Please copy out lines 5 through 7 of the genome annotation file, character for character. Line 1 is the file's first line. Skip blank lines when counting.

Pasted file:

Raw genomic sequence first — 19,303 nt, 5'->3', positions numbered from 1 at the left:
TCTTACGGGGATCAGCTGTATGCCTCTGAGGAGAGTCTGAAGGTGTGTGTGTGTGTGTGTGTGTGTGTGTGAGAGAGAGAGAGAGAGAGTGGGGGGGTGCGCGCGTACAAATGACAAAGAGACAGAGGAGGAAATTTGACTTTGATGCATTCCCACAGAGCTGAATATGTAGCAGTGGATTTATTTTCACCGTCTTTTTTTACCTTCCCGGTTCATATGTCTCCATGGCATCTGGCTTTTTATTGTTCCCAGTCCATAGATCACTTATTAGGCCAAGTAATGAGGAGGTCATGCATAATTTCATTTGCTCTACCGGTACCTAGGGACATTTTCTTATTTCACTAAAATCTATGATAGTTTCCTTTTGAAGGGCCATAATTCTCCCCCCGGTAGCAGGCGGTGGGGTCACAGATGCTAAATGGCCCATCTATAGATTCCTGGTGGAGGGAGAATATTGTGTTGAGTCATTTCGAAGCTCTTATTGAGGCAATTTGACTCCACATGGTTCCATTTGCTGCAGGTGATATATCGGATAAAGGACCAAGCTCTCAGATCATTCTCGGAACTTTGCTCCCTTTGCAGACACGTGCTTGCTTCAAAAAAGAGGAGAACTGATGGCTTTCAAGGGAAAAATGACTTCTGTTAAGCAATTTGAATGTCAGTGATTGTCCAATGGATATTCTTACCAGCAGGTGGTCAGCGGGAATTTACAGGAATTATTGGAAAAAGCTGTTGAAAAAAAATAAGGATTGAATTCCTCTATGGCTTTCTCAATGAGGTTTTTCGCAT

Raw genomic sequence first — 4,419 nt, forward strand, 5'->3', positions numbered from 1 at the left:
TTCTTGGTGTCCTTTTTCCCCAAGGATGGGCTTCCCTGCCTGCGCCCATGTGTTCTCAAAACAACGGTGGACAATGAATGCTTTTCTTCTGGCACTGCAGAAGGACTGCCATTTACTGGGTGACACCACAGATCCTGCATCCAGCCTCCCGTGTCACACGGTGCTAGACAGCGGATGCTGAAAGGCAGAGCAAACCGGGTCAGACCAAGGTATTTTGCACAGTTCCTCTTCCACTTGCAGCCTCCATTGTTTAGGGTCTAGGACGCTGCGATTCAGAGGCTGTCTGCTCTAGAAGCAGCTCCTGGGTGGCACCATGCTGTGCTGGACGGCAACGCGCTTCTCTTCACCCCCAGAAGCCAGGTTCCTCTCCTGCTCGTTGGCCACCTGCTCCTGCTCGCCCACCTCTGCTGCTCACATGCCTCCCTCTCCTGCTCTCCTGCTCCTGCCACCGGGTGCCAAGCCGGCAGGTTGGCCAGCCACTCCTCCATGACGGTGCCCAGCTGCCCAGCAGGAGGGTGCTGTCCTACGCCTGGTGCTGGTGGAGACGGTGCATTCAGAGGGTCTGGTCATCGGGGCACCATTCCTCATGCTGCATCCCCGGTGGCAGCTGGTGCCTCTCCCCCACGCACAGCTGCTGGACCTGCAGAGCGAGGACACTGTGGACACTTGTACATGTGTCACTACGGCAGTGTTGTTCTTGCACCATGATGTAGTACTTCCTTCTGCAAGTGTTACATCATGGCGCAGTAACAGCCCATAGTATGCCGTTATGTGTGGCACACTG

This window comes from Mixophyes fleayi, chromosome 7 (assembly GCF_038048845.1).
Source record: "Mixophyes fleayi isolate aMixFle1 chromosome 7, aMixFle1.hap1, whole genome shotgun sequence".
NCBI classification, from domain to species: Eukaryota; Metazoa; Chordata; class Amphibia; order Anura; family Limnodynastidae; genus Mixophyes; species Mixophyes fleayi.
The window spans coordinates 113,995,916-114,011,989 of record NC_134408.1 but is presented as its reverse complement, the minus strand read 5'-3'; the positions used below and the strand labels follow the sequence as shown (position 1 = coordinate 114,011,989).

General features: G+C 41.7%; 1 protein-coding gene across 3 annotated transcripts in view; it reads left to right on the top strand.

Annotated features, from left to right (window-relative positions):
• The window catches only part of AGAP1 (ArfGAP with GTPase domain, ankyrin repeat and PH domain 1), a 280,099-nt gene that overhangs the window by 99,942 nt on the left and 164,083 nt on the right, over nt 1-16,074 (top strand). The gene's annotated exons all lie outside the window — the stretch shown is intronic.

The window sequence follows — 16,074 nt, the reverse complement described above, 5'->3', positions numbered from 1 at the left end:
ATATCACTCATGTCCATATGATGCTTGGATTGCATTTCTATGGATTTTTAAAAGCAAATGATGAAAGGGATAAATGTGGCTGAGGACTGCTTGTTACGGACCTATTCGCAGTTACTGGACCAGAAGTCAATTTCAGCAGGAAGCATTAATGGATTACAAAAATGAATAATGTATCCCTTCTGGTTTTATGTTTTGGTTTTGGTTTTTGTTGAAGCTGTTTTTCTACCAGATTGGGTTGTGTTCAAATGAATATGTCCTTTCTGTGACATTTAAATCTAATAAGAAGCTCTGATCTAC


This window comes from Mixophyes fleayi, chromosome 7 (assembly GCF_038048845.1).
Source record: "Mixophyes fleayi isolate aMixFle1 chromosome 7, aMixFle1.hap1, whole genome shotgun sequence".
NCBI classification, from domain to species: Eukaryota; Metazoa; Chordata; class Amphibia; order Anura; family Limnodynastidae; genus Mixophyes; species Mixophyes fleayi.